9th Conference European Sociological Association

RS09 Research Methods in Ethnic and Migration Studies

2009-09-04 13:30:00 2009-09-04 15:00:00 Friday, 4 September 13:30 - 15:00 Transnationalism and History Building I, 2E5

Escaping methodological nationalism - How migration research can profit of the sociology of space

Much scholarly work has been done during the last years covering transnational aspects or circular mobility of migrants. On a theoretical level, the insights gained in such empirical works have led to discussions of methodological nationalism and its damaging effects on migration research. Since then, migration scholars worked on possible escapes out of the troublesome consequences of nationalistic thinking.
In my presentation, I will suggest that a look into another area of sociology might help us out of this methodological-nationalist trap: The sociology of space suggests that space-informed methodological approaches can help us to go beyond nationalistic and hegemonic interests built into some of the migration methodology and methods. The literature on the sociology of space shows us that we are at the moment basically confronted with two conceptions of space: a container-like understanding on the one side and a relational, social constructivist view on the other side. Based on my empirical and theoretical work I would like to suggest a "space-sensitive" approach to migration research methodology. It is operating on three different levels:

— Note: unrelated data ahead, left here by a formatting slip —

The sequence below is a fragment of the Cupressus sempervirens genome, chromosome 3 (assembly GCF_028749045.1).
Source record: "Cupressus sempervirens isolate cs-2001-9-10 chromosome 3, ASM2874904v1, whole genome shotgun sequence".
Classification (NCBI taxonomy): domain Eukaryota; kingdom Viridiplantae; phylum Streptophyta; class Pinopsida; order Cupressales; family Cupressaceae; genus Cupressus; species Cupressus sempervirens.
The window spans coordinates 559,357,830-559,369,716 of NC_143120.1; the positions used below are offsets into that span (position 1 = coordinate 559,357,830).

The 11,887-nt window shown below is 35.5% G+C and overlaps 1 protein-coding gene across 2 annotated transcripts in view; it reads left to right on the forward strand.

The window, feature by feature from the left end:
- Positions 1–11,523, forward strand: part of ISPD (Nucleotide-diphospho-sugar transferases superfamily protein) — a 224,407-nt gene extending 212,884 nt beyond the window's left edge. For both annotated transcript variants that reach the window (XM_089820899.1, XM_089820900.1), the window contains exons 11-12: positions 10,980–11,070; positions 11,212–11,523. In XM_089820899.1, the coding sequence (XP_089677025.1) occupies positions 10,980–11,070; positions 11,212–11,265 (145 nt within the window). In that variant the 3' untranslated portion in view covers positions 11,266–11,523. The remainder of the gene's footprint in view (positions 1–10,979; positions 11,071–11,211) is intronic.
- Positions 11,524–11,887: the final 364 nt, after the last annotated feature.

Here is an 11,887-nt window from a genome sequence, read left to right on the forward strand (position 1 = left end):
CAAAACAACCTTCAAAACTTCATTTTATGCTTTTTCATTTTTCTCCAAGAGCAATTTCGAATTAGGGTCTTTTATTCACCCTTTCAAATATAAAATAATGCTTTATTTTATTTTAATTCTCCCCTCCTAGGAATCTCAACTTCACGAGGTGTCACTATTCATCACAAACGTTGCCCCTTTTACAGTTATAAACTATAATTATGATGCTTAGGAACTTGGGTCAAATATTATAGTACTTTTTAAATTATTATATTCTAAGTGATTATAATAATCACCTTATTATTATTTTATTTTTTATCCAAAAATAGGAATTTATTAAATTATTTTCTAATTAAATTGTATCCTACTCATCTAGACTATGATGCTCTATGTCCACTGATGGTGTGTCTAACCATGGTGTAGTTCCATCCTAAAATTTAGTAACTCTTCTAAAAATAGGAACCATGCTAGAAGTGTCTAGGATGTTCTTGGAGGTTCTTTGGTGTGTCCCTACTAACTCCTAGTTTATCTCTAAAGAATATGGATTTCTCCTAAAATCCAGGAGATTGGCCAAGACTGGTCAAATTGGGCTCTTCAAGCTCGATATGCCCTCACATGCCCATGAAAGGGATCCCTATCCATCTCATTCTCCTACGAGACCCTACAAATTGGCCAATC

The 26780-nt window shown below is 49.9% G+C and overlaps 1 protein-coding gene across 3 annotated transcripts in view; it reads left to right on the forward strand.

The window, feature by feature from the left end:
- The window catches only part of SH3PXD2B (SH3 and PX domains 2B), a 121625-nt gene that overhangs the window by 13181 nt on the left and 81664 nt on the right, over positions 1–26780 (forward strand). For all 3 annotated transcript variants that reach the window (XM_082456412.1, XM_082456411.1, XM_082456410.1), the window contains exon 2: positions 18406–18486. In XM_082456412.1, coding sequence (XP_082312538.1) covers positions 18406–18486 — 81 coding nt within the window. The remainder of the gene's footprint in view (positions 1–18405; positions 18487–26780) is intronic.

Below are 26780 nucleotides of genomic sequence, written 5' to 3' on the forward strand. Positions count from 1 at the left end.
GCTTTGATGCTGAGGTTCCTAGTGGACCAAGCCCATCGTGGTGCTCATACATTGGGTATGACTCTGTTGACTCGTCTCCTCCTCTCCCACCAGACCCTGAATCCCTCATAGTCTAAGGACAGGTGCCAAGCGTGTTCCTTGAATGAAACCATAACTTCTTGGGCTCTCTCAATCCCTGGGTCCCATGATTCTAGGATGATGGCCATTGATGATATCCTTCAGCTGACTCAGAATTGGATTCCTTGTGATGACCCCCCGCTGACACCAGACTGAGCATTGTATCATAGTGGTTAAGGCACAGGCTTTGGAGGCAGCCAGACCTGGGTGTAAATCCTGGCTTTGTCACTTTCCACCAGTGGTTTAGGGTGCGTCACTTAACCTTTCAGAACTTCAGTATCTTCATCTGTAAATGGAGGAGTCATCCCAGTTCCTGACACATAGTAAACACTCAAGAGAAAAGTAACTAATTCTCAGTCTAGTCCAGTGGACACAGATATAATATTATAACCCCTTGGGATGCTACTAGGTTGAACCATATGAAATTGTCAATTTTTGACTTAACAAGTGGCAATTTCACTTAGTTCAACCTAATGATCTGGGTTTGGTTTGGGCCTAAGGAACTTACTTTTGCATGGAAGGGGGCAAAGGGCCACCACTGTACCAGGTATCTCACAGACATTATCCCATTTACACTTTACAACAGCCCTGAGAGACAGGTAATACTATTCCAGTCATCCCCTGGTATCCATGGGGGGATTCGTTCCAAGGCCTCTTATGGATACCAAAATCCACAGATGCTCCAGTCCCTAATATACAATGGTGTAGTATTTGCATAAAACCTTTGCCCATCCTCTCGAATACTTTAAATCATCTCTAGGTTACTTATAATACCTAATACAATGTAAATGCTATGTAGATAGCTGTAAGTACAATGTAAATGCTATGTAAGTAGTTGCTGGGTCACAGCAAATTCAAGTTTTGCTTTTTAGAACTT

(1.) the level of the constructions of space the actors themselves are coming up with and their implications for social interaction;
(2.) the level of space constructions migration scholars are (implicitly or explicitly) using when they are conducting their research;
(3.) the level of social systems and institutions and constructions of space that are built into them (e.g. the nation-state, the national educational or labour market systems; the European Union, etc.)

Looking in such a way at the conceptions of space can give us insights into specific social contexts as to how they are bound to questions of power, of inclusion and exclusion - and thus questions intrinsically important to the analysis of ethnic relations and migration. Based on empirical examples of my own research I will argue that such a "space-sensitive" approach to migration might be of considerable help in order to escape the methodological nationalism already described during the last years.